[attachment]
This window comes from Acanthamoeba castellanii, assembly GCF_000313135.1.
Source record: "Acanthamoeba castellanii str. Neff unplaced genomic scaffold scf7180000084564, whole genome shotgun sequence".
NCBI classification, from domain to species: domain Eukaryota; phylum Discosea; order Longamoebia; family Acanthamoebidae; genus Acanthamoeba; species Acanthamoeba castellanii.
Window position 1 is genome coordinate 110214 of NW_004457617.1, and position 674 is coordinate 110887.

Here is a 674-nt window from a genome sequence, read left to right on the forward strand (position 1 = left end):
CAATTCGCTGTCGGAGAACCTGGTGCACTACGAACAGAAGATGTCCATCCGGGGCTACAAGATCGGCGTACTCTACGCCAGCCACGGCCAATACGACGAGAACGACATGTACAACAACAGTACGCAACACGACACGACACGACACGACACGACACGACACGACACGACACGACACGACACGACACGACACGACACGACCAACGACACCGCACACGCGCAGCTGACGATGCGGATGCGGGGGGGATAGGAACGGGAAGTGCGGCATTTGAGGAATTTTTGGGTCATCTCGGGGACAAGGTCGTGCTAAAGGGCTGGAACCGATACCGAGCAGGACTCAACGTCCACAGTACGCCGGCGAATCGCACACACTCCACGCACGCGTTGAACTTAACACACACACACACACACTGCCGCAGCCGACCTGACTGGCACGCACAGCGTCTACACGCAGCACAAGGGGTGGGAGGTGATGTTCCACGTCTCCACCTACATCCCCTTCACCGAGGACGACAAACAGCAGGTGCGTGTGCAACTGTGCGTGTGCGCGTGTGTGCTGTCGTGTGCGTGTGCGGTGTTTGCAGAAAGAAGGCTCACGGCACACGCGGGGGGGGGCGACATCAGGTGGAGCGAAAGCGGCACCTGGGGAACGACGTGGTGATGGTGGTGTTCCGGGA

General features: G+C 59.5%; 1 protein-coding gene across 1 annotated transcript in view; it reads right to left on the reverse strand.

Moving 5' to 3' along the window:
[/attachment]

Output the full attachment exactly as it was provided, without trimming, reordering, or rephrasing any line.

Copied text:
This window comes from Acanthamoeba castellanii, assembly GCF_000313135.1.
Source record: "Acanthamoeba castellanii str. Neff unplaced genomic scaffold scf7180000084564, whole genome shotgun sequence".
NCBI classification, from domain to species: domain Eukaryota; phylum Discosea; order Longamoebia; family Acanthamoebidae; genus Acanthamoeba; species Acanthamoeba castellanii.
Window position 1 is genome coordinate 110214 of NW_004457617.1, and position 674 is coordinate 110887.

Here is a 674-nt window from a genome sequence, read left to right on the forward strand (position 1 = left end):
CAATTCGCTGTCGGAGAACCTGGTGCACTACGAACAGAAGATGTCCATCCGGGGCTACAAGATCGGCGTACTCTACGCCAGCCACGGCCAATACGACGAGAACGACATGTACAACAACAGTACGCAACACGACACGACACGACACGACACGACACGACACGACACGACACGACACGACACGACACGACACGACACGACCAACGACACCGCACACGCGCAGCTGACGATGCGGATGCGGGGGGGATAGGAACGGGAAGTGCGGCATTTGAGGAATTTTTGGGTCATCTCGGGGACAAGGTCGTGCTAAAGGGCTGGAACCGATACCGAGCAGGACTCAACGTCCACAGTACGCCGGCGAATCGCACACACTCCACGCACGCGTTGAACTTAACACACACACACACACACTGCCGCAGCCGACCTGACTGGCACGCACAGCGTCTACACGCAGCACAAGGGGTGGGAGGTGATGTTCCACGTCTCCACCTACATCCCCTTCACCGAGGACGACAAACAGCAGGTGCGTGTGCAACTGTGCGTGTGCGCGTGTGTGCTGTCGTGTGCGTGTGCGGTGTTTGCAGAAAGAAGGCTCACGGCACACGCGGGGGGGGGCGACATCAGGTGGAGCGAAAGCGGCACCTGGGGAACGACGTGGTGATGGTGGTGTTCCGGGA

General features: G+C 59.5%; 1 protein-coding gene across 1 annotated transcript in view; it reads right to left on the reverse strand.

Moving 5' to 3' along the window: